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php and mysql...

the query:

$sql = "SELECT keyterm
        FROM keyterms
        WHERE keyterm_id = $keyterm_id";

$result = mysqli_query($dbcon,$sql); // returns a single result

fetch results:

$keyterm = mysqli_fetch_assoc($result);
$keyterm = $keyterm["keyterm"];

what is the equivalent of the last two lines in a single line?

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$keyterm = mysqli_fetch_assoc($result); $keyterm = $keyterm["keyterm"]; :P – Babiker Jun 23 '11 at 0:33
up vote 6 down vote accepted

You need to use fetch_object() because PHP allows you to chain the ->operator directly onto the return value of a function, which you cannot do with the [ ] operator.

$keyterm = $result->fetch_object()->keyterm;

Or, procedural style:

$keyterm = mysqli_fetch_object($result)->keyterm;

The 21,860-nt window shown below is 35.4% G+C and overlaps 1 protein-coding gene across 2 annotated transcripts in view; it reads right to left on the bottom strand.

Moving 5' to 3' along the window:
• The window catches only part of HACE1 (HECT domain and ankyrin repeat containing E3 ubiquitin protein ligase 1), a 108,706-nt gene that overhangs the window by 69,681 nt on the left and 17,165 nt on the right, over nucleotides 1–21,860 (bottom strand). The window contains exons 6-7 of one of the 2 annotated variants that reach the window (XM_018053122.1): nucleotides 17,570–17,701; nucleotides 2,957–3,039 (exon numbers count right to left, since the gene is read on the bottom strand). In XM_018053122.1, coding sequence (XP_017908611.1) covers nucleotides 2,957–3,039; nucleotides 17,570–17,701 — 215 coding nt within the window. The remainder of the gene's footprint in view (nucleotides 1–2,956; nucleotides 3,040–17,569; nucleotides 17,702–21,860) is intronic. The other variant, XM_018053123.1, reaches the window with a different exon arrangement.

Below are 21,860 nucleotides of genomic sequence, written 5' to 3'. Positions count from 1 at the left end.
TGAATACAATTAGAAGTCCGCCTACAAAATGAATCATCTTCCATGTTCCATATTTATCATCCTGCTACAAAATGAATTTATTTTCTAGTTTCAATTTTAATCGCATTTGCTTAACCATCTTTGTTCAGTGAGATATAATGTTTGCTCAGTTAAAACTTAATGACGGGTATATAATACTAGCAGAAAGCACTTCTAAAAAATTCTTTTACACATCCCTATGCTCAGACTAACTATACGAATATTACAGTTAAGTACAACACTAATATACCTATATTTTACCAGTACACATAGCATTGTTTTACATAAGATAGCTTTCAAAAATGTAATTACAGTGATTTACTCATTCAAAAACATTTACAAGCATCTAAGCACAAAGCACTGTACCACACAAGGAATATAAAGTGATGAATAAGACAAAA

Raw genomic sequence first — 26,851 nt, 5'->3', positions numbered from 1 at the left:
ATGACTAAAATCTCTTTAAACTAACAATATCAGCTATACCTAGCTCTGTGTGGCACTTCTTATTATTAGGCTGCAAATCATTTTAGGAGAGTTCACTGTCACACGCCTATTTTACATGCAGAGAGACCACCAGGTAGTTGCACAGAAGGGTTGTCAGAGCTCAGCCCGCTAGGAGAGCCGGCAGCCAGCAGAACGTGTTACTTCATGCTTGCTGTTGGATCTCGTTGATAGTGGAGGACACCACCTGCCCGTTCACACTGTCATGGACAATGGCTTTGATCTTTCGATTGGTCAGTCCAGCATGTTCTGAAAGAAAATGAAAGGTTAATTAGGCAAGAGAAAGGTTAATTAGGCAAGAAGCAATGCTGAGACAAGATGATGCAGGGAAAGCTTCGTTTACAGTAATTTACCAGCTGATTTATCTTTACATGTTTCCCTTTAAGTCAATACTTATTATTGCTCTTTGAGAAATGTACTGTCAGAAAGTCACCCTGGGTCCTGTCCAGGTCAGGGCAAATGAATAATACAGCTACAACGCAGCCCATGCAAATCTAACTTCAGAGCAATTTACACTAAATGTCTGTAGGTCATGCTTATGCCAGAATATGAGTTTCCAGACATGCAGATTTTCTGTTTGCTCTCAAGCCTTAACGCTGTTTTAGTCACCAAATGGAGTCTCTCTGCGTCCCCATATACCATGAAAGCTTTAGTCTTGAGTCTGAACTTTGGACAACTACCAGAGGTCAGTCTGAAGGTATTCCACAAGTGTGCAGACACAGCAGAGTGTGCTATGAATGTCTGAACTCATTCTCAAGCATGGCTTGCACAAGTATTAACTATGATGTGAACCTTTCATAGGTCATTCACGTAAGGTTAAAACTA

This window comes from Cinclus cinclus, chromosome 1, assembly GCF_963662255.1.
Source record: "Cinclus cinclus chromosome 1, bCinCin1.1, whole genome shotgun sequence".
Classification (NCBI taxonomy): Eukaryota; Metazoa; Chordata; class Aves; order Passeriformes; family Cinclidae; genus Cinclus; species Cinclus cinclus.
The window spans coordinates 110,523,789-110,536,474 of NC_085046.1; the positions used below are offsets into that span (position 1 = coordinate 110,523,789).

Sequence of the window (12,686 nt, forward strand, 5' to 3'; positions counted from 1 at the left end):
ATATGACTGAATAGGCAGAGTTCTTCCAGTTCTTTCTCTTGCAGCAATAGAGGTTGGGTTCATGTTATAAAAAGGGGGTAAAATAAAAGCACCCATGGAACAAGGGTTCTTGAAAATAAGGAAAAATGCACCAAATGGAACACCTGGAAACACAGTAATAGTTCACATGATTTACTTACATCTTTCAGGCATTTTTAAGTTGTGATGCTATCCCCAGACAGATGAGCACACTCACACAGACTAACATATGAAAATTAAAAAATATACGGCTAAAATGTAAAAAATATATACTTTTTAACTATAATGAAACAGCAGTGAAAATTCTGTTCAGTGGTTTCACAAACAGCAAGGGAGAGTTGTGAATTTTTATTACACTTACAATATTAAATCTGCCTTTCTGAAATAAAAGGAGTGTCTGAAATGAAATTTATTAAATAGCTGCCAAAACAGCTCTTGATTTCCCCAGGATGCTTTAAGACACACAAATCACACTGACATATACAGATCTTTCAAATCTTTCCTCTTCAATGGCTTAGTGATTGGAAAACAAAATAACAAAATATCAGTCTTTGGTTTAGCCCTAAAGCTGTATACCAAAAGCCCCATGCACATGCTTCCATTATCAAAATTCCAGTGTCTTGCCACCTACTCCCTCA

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extract() (take care):


You will get a warning when mysqli_fetch_assoc() returns FALSE (non-array). Field/Column name must be named as the variable.

Edit: Made it bold as some might have not read that.

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-1 This is downright dangerous and can cause weird bugs if the schema was to change, a new variable introduced or any other factor. Don't! – phant0m Jun 23 '11 at 0:37
Hmm, you've read the take care note, haven't you? As well as the comment below which makes your comment rather redundant. – hakre Jun 23 '11 at 0:44
With the explicit SELECT statement three lines above an extract doesn't seem much of a dangerousity here. – mario Jun 23 '11 at 0:49
@phant0m: If the schema changes the query fails. – hakre Jun 23 '11 at 0:49
Still, extract() in this context seems limited in its usefulness, especially when there are much more broadly applicable solutions. – rintaun Jun 23 '11 at 0:54

If you only fetch a single column, you can also use:

 $keyterm = current(mysql_fetch_array($result));

Works since PHP5. It just gets the first entry from the array (whether indexed or associative), and assigns it to the variable. That's the cheapest option here.

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